IcoBlog: Standardizing Software Updates

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Thursday, May 22, 2008

Standardizing Software Updates

As shareware authors we've all written chunks of code that fire up an Internet connection when the software opens and silently check to see if a new version is available. Sometimes these can be a little annoying, Subversion has a habit of showing me a little popup window every single time that I use it to state that a new build has gone up, yes thanks guys but I really don't care that I'm a few dot releases behind!

Obviously a better design is needed here so i don't have to click the 'Ok' button, a simple status bar message in the main window would do it, but these are user interface issues and I digress!

After writing my last post on standardization of e-commerce providers it struck me that software updating is another place where standardization might be really useful. I'm usually a PC guy, but occasionally I see something that Apple have done very nicely and one of those is it's updater, which looks something like this.

The great thing about this is that all of your software updates are right there, in one place, easy to see and with details on what's in the update. Now as far as I'm aware the same type of global software updater for every piece of software doesn't exist for Windows. This is as you might expect, there's more Windows software out there and Microsoft have historically exerted less control over their application providers than Apple has. The closest thing I could find was this little app from VersionTracker which uses their online database to report updates.

Certainly on the right track but one star out of five on a download.com review doesn't exactly inspire confidence. I can understand why it only got one star too; there's no standard way of writing the update code and it's basically guessing using the name of the executable!

So what's needed is this. If all our PCs had on them a single XML file which listed the current software installed and how to get an update of it then we'd be set. The XML file would need:

- The name of the software
- The current version number
- The URL to check for updates

The next part is this, the URL which checks for updates brings back another URL file, and for this one you could actually use a PAD file. A PAD file (Portable Application Description) is an XML file with a bunch of information about the software, and it's widely used by independent software vendors. The important thing for our purposes here is that the PAD file has the current version number of the software, and also the URL of the installer and notes on what's changed in the latest version. If you couple this with the desktop file list above then that's all you need to build a global software updater!

What I like about this solution is that it's going to benefit all software developers. It's a single place for file data to be stored, and the actual application that does the updating is independent of the desktop XML file itself. Obviously it's going to need traction in the community to get going, and there would have to be agreement on where the file is stored and how applications should write to it but I think that it should benefit all. in addition, once this global software list is in place you should be able to start doing some really interesting things with it, but I'll leave all that for another post.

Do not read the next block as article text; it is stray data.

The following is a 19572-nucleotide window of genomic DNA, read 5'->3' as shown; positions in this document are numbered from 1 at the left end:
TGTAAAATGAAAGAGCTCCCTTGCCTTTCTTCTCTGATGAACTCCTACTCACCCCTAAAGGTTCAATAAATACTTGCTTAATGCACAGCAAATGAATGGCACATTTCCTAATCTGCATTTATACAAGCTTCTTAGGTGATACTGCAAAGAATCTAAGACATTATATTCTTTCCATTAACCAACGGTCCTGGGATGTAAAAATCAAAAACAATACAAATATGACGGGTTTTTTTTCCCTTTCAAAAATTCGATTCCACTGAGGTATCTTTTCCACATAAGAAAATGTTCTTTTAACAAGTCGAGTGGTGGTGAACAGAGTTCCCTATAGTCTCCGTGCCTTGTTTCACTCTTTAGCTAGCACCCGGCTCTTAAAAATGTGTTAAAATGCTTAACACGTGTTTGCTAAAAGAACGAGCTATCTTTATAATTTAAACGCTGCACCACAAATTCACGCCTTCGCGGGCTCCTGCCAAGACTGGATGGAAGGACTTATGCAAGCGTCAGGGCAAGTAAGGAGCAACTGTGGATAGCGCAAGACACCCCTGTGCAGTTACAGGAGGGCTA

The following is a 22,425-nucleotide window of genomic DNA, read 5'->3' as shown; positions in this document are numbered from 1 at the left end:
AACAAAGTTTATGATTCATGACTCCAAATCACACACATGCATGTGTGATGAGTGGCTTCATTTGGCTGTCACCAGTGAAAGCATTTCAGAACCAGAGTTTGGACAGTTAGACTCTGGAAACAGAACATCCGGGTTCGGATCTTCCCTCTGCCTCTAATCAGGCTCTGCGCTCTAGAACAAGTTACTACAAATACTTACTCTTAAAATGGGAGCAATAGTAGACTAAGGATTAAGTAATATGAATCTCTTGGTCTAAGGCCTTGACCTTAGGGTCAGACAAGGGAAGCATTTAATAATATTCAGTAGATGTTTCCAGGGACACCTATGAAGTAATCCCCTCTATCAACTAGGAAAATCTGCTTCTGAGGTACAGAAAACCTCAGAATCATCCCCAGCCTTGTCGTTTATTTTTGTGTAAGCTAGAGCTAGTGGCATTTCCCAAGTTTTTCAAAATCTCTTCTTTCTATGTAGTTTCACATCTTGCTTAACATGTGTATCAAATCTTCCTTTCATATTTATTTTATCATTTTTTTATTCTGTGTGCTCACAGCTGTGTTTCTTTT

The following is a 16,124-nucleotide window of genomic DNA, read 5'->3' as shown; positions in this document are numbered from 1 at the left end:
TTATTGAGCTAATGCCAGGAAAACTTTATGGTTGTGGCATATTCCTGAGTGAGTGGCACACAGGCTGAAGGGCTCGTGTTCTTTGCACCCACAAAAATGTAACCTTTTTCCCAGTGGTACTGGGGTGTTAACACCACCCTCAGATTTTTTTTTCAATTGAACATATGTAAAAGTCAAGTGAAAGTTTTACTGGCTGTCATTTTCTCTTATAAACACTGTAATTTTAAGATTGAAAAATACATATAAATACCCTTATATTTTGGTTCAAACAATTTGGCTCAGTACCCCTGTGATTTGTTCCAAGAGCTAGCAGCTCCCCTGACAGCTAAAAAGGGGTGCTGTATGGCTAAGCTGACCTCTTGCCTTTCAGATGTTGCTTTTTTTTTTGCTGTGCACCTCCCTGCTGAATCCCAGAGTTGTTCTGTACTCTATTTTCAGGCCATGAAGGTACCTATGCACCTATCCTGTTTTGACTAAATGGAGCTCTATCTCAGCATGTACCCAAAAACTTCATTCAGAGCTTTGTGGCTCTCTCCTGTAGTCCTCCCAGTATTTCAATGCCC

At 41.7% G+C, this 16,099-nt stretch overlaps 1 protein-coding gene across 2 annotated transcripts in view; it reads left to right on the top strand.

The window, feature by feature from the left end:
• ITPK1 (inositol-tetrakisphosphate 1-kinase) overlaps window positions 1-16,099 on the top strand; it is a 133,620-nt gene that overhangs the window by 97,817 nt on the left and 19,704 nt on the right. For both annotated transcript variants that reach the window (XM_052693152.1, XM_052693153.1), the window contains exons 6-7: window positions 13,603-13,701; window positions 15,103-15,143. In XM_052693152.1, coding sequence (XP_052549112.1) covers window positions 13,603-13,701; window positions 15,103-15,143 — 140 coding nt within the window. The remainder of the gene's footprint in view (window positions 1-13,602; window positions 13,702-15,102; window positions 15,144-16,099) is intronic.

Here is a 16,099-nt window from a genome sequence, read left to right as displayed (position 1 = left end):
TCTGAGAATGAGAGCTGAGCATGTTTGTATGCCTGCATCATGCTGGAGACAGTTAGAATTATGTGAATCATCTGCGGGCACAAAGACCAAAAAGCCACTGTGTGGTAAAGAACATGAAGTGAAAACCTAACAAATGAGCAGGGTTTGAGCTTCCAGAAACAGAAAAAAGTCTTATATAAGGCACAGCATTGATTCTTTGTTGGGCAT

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Anonymous said...
Hey Nico, You're right. This is something I'd love to see, even if only from a usability standpoint. It seems like every windows box has 25 separate update services. We need something akin to debian's apt-get system.
Unknown said...
I don't know Debian very well, but I think a very basic opt-in system would be super useful!
Unknown said...
What do you suppose is the best way to integrate the blog with one's personal affiliate site, trading out links to products on the affiliate site?

Or offering a branded edition of the blog? The blog so far has been very helpful.

Thanks, JackKlak
Unknown said...
Seems like you're a bit off-topic here Jack, but I'll reply anyway.

You really need bi-directional links between a site and a supporting blog. Link both websites through a prominent navigational item. You can also add in your latest blog posts on your website as a sidebar, this is something that we'll be doing with Iconico as soon as we have enough posts. You can also post links to relevent items in your blog sidebar and target affiliate pages in blog posts. As long as it's good relevent content then your site visitors will follow the links.
Unknown said...
FYI: The Apple Software Update utility you show really only shows updates posted by Apple itself and not other 3rd party software. On OS X, it is still common practice for 3rd party software to "phone home" with each invocation (or some interval) of the software to check for that individual softwares update status. I don't think there's anything in Cocoa or the Mac OS that allows you to tie your updates to the system updater. That updater is akin to the Windows Updater that Microsoft supplies in XP and Vista.
Unknown said...
Ah thanks for the clarification Bryan. I'm honestly much more of a PC user than an Apple user, and I assumed that Apple's updater app was a system level process that any app could use.

Thinking a little more about it it wouldn't be too hard for any platform to use the XML format that I've suggested above.

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